Recollections of Gordon’s
By Carl Mink
“Good afternoon, Gordon’s.”
“Hello, I have a 7:30 dinner reservation and wish to cancel. It’s for four, under Carl.”
“Yes, sir, thank you for calling.” It was the end of a glorious beach day in July 2008; nobody in my family wanted to rush off to make it to the restaurant on time.
I wondered whether I’d just been speaking to one of my former co-workers from the summer of 1977. Gordon’s was a well-established Hamptons culinary institution popular as much for its expert preparation of French and other Continental dishes as for its reliable, though staid dining experience.
Earlier that year, I had stopped into Gordon’s to inquire about a job; I’d worked the previous summer as a dishwasher at Fromm’s, which was just down Main Street. I was offered a busboy position. My interviewer was George Polychronopolous, he and his partner, Hans Anklam, had just purchased Gordon’s. George, about 40, kept things humming inside the kitchen. He had thick, dark hair, and a cigarette perpetually dangled from his bemused expression. Hans was younger, trimmer, and fairer-haired, with a Pistol Pete moustache.
I reported for work as soon as school let out, clothed in the black pants, black shoes, white button-down shirt, and black bow-tie which I’d bought down the street at LaCarrubba’s. I was introduced to my fellow busboys, Saul Shapiro and Pat Fallon, who attended Brown and Harvard, respectively. I said that I would be attending Syracuse. Actually, I would be a senior in high school; I believed that I had to be eighteen years old for restaurant work.
We were given red sport jackets and met the wait staff, who instructed us in our tasks: setting and clearing tables, keeping patrons’ water glasses filled, warming and slicing bread for the tables, and swapping empty ashtrays for full ones. The others were a colorful lot; they included George Gates, a medical student with wavy blond hair, Pete Esposito, a grizzled restaurant veteran reminiscent of the actor Sam Elliott, and Tashin, a trim, balding man with a dark moustache who’d fled his native Yugoslavia for political reasons. Tashin was always upbeat. When he addressed you, he called you “Buddy”, which, because of his accent, sounded like “Body” This made it seem as if you were speaking with Bela Lugosi. Lastly, there was Linda, a tall, sturdy German woman with graying hair. She was married to one of the chefs, a tall, laconic Midwesterner whom she called Klaus, although I think he was really named Tom. They had a blond eight year old son whom Linda called Booba; I’m certain that wasn’t his name, either. As they were busy working and he had no one to play with, he was constantly underfoot. They lived above the restaurant, as did George’s brother, Billy, who was the captain. Billy spoke at a fast clip; he asserted that he could drink 100 beers on a hot day and not become intoxicated because he simply sweated them out.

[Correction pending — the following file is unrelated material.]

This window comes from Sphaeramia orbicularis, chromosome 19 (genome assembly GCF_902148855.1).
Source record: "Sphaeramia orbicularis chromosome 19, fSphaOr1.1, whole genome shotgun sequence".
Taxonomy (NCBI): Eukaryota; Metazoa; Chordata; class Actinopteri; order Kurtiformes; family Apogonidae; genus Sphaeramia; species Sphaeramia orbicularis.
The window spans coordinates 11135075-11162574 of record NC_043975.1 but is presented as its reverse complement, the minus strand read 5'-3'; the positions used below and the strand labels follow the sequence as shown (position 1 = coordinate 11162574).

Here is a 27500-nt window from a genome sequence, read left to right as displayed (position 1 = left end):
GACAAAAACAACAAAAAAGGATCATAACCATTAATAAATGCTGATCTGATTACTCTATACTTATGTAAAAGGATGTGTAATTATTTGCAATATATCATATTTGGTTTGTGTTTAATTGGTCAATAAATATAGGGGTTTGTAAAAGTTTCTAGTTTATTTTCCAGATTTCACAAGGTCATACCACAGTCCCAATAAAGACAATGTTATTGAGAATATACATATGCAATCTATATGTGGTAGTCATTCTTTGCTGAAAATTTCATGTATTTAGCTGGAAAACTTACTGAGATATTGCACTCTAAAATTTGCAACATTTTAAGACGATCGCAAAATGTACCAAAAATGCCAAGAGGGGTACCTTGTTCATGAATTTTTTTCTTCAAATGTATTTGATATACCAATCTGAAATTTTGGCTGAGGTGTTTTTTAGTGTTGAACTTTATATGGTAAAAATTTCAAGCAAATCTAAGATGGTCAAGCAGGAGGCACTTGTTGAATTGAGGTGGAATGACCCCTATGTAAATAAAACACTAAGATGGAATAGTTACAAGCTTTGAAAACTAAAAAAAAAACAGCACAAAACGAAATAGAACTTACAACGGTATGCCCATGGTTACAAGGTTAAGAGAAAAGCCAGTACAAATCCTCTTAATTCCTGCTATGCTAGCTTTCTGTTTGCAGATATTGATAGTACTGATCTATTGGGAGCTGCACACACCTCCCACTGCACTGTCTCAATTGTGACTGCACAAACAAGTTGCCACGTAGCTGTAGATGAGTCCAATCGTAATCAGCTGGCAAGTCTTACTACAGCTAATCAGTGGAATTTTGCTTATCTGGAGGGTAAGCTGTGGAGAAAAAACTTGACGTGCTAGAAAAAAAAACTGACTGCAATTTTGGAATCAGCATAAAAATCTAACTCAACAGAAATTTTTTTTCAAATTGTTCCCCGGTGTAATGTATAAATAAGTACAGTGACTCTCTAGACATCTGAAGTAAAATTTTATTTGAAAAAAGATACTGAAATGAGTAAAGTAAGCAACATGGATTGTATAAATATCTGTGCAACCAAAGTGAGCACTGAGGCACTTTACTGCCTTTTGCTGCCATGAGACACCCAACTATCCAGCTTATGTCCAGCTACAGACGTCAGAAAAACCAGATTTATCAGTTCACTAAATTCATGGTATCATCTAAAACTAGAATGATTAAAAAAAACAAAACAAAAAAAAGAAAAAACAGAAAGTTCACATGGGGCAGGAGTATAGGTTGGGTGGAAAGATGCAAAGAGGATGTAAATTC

We prepared for the lunch crowd, setting tables and vacuuming. We made “set-ups”, a set of silverware for a single diner wrapped in a properly folded napkin. The restaurant looked different than when I had dined there; it was daylight, and the lights were on full. The sounds of diners’ clinking glasses, clattering utensils, and polite conversational tones were replaced by the easy banter of the staff. At twelve o’clock, one or two waiters and a busboy would stay to work the lunch shift, when only a few tables would be occupied; the dinner seatings, however, were almost always booked.
After the lunch shift ended, I was free until the 5:00 dinner setup. There was a new face, a waiter named Tony, a balding, bespectacled linebacker who locomoted noiselessly between the dining room and the kitchen, where he had the undying admiration of Pete, another cook who was George and Billy’s brother. Tony barked out the diners’ appetizer and entrée requests while preparing their salads. Pete, a kind soul in perpetual need of a shave, would coo, “Tony, you’re the cham-pyon!” I don’t recall Pete or anyone else ever getting a response from Tony. One night, I swerved to avoid being barreled into by him, saying, “I’ll get out of your way, Tony.” He replied, “You’d damn well better get out of my way.” I later learned that since Tony had two other jobs, he was exempted from the lunch setup and the lunch shift. Perhaps that explained his demeanor as well.
Pages: 1 2